Abstract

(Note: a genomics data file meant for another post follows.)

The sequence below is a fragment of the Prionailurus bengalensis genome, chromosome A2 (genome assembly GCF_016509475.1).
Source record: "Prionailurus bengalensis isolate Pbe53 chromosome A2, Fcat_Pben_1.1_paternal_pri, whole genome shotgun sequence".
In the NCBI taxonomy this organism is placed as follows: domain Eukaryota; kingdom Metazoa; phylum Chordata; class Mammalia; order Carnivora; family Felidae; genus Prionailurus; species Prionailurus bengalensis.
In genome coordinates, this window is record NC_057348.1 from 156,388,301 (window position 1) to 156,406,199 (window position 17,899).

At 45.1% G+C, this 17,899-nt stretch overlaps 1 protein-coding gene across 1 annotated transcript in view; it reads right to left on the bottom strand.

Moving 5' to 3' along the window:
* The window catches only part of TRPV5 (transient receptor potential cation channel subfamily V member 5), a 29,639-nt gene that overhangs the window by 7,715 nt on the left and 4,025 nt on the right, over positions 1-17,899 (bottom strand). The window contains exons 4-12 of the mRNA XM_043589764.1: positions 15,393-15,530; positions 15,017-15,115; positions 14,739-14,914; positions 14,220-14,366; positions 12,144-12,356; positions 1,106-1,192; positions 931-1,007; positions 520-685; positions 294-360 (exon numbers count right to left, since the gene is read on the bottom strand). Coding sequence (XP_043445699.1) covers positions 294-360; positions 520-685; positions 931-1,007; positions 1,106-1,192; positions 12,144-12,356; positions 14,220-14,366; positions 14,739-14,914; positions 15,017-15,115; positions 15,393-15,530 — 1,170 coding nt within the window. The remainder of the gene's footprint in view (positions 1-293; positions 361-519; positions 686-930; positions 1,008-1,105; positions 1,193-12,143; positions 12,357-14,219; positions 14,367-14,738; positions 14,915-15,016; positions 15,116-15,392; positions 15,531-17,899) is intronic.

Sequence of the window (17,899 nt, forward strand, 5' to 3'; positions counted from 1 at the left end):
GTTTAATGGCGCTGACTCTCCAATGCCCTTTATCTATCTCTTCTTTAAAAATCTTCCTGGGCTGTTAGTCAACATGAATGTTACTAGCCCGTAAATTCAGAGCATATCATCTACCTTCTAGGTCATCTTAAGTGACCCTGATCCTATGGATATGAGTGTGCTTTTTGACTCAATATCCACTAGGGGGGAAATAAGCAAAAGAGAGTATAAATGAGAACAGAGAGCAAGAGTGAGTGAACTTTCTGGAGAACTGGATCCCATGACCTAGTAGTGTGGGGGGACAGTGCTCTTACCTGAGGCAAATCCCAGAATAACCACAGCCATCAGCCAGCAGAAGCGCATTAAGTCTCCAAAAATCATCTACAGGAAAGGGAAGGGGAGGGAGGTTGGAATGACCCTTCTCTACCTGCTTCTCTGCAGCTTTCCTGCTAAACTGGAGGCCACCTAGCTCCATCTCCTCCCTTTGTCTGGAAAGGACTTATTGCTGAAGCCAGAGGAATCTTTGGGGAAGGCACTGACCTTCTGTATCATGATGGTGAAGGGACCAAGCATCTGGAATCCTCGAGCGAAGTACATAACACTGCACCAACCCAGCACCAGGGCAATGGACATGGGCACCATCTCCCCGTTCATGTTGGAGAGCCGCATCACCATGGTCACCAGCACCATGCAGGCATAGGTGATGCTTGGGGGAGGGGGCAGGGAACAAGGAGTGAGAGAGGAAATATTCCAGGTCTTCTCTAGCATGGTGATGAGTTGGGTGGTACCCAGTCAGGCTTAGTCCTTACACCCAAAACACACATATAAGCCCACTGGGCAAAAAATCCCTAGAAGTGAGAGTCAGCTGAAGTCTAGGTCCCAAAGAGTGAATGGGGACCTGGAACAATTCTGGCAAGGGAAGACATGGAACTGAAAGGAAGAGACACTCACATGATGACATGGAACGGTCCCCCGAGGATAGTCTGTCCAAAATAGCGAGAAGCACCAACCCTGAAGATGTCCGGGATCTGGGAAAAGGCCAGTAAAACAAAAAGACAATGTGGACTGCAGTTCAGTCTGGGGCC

With new daily discoveries about the long-term impacts of COVID-19, there is a clear need to develop in vitro models that can be used to better understand the pathogenicity and impact of COVID-19. Here, we demonstrate the utility of developing a model of endothelial dysfunction that utilizes human induced pluripotent stem cell-derived endothelial progenitors encapsulated in collagen hydrogels to study the effects of COVID-19 on the endothelium. These cells form capillary-like vasculature within 1 week after encapsulation and treating these cell-laden hydrogels with SARS-CoV-2 spike protein resulted in a significant decrease in the number of vessel-forming cells as well as vessel network connectivity quantified by our computational pipeline. This vascular dysfunction is a unique phenomenon observed upon treatment with SARS-CoV-2 SP and is not seen upon treatment with other coronaviruses, indicating that these effects were specific to SARS-CoV-2. We show that this vascular dysfunction is caused by an increase in inflammatory cytokines, associated with the COVID-19 cytokine storm, released from SARS-CoV-2 spike protein treated endothelial cells. Following treatment with the corticosteroid dexamethasone, we were able to prevent SARS-CoV-2 spike protein-induced endothelial dysfunction. Our results highlight the importance of understanding the interactions between SARS-CoV-2 spike protein and the endothelium and show that even in the absence of immune cells, the proposed 3D in vitro model for angiogenesis can reproduce COVID-19-induced endothelial dysfunction seen in clinical settings. This model represents a significant step in creating physiologically relevant disease models to further study the impact of long COVID and potentially identify mitigating therapeutics.

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